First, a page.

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Cover crops are new tool in Sloan's conservation tool box

By Jean Caspers-Simmet
simmet@agrinews.com

Date Modified: 10/22/2012 2:57 PM

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BRANDON, Iowa — After Dick Sloan graduated from Iowa State University with a biology degree, his first job took him to an Eastern city.

"But living in a big city was not for me," he said.

He returned home to farm.

"I've always enjoyed the mental and physical challenges of farming, and I'm glad Dad gave me the opportunity," Sloan said.

Clare, his 86-year-old father, said the arrangement worked well for both father and son.

Sloan and his brother, Bob, a computer information analyst at John Deere in Waterloo, bought a farm together down the road from Clare's place in 1980. Sloan now farms 720 acres, which includes Clare's ground. Bob helps as time allows. The family employs a variety of conservation practices including contour farming, narrow-based terraces, grassed waterways, grass filter strips and no-till.

"Dad always practiced conservation," Sloan said. "He taught us the value of protecting what you have."

The latest tool in Sloan's conservation tool box is cover crops.

Working with Sarah Carlson at Practical Farmers of Iowa, he's looking at which cover crop techniques work best on his farm.

Sloan shared experiences from his first year of cover crops at a recent field day at Clare's farm near Brandon. Iowa Learning Farms, the Cedar River Watershed Coalition and Lime Creek Watershed Improvement Association hosted the field day.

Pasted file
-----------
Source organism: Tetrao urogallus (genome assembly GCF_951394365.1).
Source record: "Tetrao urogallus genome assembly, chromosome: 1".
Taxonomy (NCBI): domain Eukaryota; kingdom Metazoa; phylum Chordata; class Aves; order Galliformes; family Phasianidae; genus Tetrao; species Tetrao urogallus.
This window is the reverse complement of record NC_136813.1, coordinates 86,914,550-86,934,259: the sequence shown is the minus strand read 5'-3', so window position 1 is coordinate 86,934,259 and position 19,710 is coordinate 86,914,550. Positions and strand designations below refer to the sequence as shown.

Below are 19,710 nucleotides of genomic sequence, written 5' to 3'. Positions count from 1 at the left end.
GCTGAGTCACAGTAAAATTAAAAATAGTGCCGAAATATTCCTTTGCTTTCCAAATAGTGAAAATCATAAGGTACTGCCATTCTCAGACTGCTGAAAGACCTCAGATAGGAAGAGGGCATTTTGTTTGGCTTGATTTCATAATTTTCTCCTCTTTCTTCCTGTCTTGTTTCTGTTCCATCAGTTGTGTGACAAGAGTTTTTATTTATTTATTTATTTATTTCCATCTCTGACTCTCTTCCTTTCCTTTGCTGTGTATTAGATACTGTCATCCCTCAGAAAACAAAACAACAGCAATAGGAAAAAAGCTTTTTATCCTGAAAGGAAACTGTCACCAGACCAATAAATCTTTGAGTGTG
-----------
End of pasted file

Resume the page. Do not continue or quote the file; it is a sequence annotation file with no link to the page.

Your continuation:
Sloan is president of the Lime Creek Watershed Improvement Association and on the advisory board of the Sustainable Corn Project.

Despite the drought, Sloan, who had a pilot aerial seed cereal rye into standing soybeans and corn last fall, saw positive results.

He sees cover crops as a way to suppress winter annual weeds.

"Nature abhors a vacuum, and if nothing else is growing, weeds will pop in," Sloan said.

Cover crops are a way to build soil organic matter.

"There is a crop growing five months, and there are another seven months when nothing is growing," Sloan said. "Winter rye will germinate at 34 degrees and grows any time the ground is not frozen. It's building organic matter."

Rye's fibrous roots protect against erosion. Cover crops add to the variety of plants growing in the field and increase the bioactivity of the soil.

"When the soil is more active, it breaks down more corn residue," Sloan said. "The rye is absorbing nitrogen, and helping me grow a healthy crop."

A cover crop of crimson or red clover and hairy vetch can potentially add nitrogen to soil, requiring less nutrient application for the next year's corn crop, Sloan said. He is working with PFI on a trial where he seeds oats and crimson clover following soybeans to see if he can reduce nitrogen use.

There are risks with cover crops, Sloan said. It's a challenge to get them established in a dry fall especially when aerial seeding.

He flew 1.5 bushels of cereal rye per acre into standing soybeans and corn. Living 12 miles from the airport, creates additional expense. He recommends talking to neighbors and offering to spray if stray cover crop seed starts growing in their fields.

Sloan is drilling some of his cover crops after harvest this year to make sure he gets a good stand, but he'll also have some aerial seeded.

His seeding cost was $32 per acre including the seed and aerial application last year. Farmers should check with Natural Resources Conservation Service offices to see if cost-share funds areavailable.

"I'm definitely committed to growing cover crops on some of my ground," Sloan said. "Seeing a green farm in the winter is something positive."